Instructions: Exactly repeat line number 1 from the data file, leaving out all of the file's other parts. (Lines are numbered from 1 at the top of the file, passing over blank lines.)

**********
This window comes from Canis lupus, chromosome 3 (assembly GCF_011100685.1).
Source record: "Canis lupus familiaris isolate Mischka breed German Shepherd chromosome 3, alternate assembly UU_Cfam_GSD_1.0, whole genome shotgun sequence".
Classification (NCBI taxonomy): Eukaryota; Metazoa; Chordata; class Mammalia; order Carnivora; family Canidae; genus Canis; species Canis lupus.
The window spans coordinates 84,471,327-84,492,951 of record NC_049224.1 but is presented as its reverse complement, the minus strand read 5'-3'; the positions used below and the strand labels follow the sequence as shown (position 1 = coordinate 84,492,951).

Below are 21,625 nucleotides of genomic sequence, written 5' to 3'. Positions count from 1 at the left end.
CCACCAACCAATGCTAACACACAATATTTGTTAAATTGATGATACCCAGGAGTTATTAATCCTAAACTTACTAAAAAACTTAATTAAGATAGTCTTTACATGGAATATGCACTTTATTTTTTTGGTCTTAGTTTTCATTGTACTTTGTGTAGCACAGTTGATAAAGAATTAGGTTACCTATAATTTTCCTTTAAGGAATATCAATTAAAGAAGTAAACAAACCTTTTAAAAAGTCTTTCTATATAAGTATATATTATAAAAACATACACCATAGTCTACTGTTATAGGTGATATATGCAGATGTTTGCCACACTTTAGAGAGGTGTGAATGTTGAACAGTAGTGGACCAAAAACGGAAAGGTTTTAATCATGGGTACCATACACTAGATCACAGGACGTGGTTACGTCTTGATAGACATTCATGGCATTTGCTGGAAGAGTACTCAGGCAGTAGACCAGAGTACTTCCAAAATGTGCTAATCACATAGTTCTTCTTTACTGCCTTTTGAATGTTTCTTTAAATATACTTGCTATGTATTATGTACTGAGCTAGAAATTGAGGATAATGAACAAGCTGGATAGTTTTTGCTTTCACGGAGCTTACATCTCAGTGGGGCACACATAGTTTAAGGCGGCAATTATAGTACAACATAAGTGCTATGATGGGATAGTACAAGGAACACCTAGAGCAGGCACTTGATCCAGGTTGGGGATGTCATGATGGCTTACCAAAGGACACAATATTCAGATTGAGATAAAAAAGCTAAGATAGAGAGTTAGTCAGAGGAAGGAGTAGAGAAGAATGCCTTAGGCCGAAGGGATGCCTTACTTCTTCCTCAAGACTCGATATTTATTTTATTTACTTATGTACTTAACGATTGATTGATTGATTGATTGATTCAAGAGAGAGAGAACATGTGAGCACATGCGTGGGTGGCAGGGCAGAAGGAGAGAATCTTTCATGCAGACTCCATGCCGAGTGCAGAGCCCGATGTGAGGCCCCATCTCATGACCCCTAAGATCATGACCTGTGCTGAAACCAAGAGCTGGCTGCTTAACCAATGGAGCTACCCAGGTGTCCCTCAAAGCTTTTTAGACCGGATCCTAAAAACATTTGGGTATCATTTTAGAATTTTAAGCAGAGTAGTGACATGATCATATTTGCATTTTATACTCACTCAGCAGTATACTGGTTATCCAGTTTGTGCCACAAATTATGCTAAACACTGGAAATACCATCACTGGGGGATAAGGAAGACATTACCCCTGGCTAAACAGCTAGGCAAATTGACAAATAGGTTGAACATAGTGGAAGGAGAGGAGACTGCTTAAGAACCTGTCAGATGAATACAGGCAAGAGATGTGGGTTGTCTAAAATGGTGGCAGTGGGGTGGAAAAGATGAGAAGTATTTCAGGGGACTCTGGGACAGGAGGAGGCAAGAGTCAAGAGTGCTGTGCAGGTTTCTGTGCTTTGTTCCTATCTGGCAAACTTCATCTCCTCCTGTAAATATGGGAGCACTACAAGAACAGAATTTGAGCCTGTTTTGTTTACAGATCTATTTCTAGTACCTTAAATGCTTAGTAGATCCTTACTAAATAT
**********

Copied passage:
This window comes from Canis lupus, chromosome 3 (assembly GCF_011100685.1).